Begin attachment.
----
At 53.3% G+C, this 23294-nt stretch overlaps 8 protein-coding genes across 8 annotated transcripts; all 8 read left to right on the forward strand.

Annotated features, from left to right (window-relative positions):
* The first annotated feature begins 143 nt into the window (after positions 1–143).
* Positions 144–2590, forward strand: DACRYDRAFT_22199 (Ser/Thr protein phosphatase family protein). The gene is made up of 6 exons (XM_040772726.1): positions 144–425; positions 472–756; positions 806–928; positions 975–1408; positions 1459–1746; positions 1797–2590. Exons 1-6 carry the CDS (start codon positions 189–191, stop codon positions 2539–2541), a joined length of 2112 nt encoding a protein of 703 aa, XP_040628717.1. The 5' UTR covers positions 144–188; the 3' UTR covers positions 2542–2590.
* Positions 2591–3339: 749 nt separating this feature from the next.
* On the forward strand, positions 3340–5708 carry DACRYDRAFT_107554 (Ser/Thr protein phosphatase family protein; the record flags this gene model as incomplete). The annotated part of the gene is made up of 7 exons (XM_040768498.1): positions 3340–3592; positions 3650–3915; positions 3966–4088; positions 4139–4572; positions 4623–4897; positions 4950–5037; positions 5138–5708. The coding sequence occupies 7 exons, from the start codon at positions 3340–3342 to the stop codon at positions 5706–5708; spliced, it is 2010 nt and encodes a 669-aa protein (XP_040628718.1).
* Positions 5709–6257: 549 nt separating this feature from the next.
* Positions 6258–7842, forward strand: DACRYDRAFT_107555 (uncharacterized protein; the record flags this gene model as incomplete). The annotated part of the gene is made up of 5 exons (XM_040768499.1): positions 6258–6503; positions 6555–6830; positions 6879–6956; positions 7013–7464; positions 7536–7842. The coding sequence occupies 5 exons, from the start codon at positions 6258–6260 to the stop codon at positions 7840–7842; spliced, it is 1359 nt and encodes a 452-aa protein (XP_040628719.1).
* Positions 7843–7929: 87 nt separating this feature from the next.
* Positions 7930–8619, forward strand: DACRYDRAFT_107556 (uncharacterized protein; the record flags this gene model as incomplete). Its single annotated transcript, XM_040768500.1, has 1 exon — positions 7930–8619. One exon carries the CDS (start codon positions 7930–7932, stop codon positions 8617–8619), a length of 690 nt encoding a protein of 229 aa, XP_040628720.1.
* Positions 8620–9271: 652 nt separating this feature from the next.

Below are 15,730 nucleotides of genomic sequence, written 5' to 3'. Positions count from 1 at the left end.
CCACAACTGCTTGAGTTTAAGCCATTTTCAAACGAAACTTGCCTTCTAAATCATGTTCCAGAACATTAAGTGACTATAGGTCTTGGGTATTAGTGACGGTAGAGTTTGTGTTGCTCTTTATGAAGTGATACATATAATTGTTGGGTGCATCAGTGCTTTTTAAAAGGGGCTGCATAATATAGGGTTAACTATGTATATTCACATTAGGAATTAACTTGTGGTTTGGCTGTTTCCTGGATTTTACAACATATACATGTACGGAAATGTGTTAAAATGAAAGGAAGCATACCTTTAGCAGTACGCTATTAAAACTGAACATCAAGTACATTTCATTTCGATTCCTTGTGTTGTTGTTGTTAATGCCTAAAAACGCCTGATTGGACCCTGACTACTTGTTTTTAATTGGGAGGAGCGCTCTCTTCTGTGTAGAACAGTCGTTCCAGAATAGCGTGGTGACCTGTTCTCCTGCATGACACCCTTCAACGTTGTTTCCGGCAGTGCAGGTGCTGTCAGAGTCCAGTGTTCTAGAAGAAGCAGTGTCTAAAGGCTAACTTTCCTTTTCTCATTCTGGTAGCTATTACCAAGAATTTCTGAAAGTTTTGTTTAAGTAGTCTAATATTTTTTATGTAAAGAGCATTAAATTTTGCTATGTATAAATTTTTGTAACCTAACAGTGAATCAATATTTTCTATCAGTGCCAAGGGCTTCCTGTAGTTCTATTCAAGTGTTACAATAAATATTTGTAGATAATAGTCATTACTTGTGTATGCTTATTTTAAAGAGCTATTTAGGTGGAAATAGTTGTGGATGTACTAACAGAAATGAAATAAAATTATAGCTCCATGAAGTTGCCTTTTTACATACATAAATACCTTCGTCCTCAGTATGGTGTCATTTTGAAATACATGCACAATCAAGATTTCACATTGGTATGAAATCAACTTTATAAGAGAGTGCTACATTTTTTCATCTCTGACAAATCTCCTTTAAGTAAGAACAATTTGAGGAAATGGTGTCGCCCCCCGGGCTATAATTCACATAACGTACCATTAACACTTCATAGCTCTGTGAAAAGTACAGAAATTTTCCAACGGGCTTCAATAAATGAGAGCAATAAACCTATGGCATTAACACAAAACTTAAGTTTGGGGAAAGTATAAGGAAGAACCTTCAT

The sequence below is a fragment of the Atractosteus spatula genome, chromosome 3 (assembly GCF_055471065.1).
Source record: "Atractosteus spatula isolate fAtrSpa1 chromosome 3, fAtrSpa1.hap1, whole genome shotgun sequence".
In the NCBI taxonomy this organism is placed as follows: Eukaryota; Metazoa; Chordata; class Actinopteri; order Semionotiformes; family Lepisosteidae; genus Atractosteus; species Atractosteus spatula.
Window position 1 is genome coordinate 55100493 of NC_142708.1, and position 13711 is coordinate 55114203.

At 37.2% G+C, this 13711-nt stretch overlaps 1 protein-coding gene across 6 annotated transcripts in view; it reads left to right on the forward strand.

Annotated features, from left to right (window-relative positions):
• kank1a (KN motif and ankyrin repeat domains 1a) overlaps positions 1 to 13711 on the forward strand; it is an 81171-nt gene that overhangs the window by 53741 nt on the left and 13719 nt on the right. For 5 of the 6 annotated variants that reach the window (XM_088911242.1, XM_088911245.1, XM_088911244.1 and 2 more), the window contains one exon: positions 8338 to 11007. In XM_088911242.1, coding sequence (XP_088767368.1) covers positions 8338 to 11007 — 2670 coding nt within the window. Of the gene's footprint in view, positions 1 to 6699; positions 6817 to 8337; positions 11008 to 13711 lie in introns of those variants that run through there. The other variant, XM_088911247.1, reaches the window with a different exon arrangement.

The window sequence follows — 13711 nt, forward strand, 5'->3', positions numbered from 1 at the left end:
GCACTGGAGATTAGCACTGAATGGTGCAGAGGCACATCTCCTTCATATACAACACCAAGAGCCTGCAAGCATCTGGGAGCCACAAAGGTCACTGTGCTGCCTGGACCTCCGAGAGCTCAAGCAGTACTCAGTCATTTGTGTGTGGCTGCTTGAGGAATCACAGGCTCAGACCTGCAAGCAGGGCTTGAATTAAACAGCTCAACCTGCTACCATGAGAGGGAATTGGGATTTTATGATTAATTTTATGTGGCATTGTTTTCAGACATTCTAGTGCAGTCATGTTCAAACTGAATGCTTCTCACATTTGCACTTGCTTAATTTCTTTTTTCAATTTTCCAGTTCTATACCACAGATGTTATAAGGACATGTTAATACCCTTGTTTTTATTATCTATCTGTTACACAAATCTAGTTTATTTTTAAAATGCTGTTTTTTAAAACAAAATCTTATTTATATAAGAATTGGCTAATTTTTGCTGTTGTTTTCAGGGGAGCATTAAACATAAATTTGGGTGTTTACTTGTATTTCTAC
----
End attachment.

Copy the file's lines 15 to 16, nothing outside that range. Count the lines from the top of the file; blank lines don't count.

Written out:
Source record: "Atractosteus spatula isolate fAtrSpa1 chromosome 3, fAtrSpa1.hap1, whole genome shotgun sequence".
In the NCBI taxonomy this organism is placed as follows: Eukaryota; Metazoa; Chordata; class Actinopteri; order Semionotiformes; family Lepisosteidae; genus Atractosteus; species Atractosteus spatula.